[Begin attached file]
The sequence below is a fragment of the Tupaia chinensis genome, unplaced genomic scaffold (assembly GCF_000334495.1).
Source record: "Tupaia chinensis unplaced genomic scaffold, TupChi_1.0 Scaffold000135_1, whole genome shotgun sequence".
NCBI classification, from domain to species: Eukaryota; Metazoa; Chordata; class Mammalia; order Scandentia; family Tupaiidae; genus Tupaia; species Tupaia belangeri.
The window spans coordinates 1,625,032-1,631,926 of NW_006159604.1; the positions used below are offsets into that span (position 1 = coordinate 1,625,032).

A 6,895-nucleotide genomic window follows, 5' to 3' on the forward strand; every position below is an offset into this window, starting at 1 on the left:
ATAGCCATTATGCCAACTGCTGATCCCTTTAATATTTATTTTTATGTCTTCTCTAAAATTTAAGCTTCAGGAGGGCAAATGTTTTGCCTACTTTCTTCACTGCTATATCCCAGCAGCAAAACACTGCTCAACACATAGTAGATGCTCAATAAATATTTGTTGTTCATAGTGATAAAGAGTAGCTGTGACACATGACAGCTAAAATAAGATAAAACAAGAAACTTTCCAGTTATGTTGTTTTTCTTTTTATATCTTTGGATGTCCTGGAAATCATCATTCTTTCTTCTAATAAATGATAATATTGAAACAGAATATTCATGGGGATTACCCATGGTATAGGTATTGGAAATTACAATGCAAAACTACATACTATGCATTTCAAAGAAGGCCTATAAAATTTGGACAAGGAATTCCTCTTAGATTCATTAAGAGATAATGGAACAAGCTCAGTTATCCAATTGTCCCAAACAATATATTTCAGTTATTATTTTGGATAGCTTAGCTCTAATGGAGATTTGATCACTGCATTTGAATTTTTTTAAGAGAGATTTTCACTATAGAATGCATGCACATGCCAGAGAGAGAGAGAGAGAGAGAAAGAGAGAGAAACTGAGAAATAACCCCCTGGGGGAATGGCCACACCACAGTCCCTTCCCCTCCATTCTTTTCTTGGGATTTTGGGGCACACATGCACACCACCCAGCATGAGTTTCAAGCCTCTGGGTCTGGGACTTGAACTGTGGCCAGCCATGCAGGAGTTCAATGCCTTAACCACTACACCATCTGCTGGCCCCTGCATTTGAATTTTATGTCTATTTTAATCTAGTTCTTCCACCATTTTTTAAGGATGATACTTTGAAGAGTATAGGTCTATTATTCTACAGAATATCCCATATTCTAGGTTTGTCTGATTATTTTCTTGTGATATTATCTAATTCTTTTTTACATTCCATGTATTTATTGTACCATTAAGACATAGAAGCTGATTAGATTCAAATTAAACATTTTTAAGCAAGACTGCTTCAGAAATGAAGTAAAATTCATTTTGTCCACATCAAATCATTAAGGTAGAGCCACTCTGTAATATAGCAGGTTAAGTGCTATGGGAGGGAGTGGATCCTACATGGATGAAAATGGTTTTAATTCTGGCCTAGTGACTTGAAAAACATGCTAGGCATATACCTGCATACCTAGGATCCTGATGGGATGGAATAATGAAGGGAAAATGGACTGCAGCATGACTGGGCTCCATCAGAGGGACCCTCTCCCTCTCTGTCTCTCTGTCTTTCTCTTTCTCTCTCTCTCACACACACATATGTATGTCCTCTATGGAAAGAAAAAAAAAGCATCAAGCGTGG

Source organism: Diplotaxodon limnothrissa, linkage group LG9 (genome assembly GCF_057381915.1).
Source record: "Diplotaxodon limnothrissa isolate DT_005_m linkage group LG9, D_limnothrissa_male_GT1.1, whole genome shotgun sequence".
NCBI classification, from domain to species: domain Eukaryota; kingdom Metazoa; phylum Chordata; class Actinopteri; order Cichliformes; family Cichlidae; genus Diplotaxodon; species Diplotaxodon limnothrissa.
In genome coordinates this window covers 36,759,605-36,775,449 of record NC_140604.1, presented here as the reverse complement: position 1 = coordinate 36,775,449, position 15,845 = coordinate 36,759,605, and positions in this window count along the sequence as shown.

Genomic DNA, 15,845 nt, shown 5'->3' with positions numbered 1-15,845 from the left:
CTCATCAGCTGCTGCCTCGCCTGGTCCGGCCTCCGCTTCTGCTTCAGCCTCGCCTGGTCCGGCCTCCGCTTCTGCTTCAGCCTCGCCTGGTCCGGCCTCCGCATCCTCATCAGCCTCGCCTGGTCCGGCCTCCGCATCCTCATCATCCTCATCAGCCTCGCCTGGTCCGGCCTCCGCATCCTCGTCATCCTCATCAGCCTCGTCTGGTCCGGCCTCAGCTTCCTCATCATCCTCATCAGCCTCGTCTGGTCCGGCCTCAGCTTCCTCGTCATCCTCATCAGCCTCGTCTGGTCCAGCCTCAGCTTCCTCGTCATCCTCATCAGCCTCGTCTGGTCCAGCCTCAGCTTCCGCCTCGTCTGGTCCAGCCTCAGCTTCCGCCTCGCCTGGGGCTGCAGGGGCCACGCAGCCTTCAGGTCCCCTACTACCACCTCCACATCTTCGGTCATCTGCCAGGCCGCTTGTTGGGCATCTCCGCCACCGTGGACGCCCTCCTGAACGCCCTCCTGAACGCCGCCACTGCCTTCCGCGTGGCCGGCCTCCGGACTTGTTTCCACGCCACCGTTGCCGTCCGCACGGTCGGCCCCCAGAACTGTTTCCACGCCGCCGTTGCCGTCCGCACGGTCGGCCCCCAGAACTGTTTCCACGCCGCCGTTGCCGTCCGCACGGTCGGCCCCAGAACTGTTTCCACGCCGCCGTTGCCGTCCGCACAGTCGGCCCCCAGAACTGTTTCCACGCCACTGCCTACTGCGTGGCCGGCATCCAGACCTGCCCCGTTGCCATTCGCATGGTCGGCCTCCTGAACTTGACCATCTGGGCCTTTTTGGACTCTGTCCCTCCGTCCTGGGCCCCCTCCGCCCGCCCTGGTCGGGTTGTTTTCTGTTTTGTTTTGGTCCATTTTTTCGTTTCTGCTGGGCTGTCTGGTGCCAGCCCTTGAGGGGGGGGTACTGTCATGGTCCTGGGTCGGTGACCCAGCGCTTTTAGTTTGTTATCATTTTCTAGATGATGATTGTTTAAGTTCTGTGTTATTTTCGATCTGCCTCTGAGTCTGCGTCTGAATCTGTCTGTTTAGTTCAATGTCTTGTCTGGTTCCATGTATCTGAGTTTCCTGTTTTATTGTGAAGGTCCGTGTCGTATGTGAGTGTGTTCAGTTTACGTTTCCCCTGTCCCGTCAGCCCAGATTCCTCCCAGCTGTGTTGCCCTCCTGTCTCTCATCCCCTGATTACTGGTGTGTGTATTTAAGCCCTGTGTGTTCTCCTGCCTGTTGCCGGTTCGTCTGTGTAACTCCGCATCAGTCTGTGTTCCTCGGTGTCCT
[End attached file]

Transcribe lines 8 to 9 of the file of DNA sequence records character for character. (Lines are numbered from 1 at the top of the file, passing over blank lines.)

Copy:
Source record: "Diplotaxodon limnothrissa isolate DT_005_m linkage group LG9, D_limnothrissa_male_GT1.1, whole genome shotgun sequence".
NCBI classification, from domain to species: domain Eukaryota; kingdom Metazoa; phylum Chordata; class Actinopteri; order Cichliformes; family Cichlidae; genus Diplotaxodon; species Diplotaxodon limnothrissa.